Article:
February 16th, 2024.

On Monday Green-led Lewes District Council could become the first local authority in the country to vote in support of a new ‘Zane’s Law’.

The vote will mark the ten-year anniversary of the tragic death of seven-year-old Zane. Zane’s father Kye Gbangbola will be travelling to Lewes to attend the council meeting and hear the debate.

Campaigners say that flood water passing through a nearby disused landfill site caused poisonous Hydrogen Cyanide Gas to leak into Zane’s home in the early hours of the 8th of February 2014, during catastrophic River Thames flooding at Chertsey, in Surrey.

The gas was detected in the family home at high levels by Surrey Fire and Rescue Services on the night of the tragedy. Zane’s father was left paralysed from the same incident with a medical diagnosis of Hydrogen Cyanide poisoning, and is now a wheelchair user.

Ten years on from the tragic death of Zane Gbangbola, ‘Zane’s Law’ proposes measures to address the crisis of contaminated land in the UK, and reinstate regulations removed by successive governments from the 1990 Environment Protection Act.

Councillor Imogen Makepeace, who is proposing the council action, said: “Lewes District Green Party hope that in passing this motion of support for Zane’s Law, our council will be paving the way for more local authorities to take up the call. Many thousands of people live near such potentially dangerous former landfill sites and are entirely unaware of the risks that they pose.”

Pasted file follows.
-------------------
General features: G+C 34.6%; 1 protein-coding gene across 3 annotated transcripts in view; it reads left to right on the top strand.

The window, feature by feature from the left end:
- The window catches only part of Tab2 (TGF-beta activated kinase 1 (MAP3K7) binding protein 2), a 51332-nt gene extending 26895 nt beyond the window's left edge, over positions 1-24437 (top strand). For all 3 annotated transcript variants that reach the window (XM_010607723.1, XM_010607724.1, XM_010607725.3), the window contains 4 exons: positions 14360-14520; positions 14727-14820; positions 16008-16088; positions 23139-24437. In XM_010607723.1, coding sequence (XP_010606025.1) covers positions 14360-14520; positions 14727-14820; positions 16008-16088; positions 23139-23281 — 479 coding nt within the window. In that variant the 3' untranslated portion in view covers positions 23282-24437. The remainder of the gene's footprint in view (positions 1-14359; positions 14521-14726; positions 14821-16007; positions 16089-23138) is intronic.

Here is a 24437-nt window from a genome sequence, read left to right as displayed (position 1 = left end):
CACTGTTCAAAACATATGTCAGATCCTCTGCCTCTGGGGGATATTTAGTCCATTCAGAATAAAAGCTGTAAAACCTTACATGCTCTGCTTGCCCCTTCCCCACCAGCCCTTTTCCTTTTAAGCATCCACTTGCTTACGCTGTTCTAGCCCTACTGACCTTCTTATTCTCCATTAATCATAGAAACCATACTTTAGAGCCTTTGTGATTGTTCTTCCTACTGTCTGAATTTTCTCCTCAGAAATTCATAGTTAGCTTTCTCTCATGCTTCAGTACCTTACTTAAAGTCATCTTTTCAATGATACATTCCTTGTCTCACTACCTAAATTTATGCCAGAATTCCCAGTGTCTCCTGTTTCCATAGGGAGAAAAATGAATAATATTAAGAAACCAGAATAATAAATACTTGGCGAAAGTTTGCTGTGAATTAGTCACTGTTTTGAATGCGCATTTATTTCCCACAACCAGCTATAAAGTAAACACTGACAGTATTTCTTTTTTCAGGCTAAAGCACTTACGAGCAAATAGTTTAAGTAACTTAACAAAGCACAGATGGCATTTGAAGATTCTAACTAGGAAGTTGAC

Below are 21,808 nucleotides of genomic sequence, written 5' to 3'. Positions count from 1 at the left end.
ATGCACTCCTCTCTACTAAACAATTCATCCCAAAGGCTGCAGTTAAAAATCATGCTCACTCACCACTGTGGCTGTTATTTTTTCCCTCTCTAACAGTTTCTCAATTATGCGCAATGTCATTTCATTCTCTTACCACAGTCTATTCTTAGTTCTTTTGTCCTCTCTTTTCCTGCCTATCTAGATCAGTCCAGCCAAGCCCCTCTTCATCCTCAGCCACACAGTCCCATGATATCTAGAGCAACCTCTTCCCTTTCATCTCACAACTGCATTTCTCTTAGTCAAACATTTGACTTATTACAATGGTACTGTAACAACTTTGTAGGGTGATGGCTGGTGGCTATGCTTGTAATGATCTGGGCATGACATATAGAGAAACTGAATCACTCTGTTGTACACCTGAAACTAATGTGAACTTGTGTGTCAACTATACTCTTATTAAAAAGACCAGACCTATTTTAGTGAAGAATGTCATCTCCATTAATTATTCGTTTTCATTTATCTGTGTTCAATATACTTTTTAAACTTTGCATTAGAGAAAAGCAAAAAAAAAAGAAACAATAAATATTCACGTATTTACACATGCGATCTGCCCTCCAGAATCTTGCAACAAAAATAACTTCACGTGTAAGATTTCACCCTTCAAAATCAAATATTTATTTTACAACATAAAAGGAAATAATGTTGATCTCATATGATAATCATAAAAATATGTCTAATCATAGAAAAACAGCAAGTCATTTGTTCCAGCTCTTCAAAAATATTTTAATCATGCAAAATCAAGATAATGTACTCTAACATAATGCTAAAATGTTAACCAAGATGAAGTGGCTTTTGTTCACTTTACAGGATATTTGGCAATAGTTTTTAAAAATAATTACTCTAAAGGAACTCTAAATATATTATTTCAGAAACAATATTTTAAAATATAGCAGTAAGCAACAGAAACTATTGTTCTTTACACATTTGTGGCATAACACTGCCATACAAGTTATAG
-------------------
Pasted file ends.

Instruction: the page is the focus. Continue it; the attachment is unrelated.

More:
Elizabeth Mansfield, a local Green Party member who knows the family and has been involved in the campaign for many years said: “Current UK regulations regarding toxic waste disposal and the danger to human life from both historic landfill sites and ‘approved’ landfill sites operating the ‘dry tomb’ principle are dangerously inadequate. Especially so in the face of climate breakdown, with rising sea levels, increased rainfall, and with widespread flooding now commonplace. This law can’t come too soon”

Green Party House of Lords Representative Baroness Natalie Bennett who has campaigned for Zane’s Law said: “This is clearly a problem that affects many people and presents an enormous risk to their lives. Surely, a basic duty of the government is to ensure the security of people in their own homes and it’s great to see the local support for this proposal.”

The Green Party argue there is an urgent need for robust legislation to address a ticking time bomb and Green Party peer Natalie Bennett is leading on ‘Zane’s Law’ in the House of Lords, to protect the safety of people and planet. This would enshrine ‘The human right to a clean, healthy and sustainable environment’, endorsed by the UN General Assembly (July 2022).
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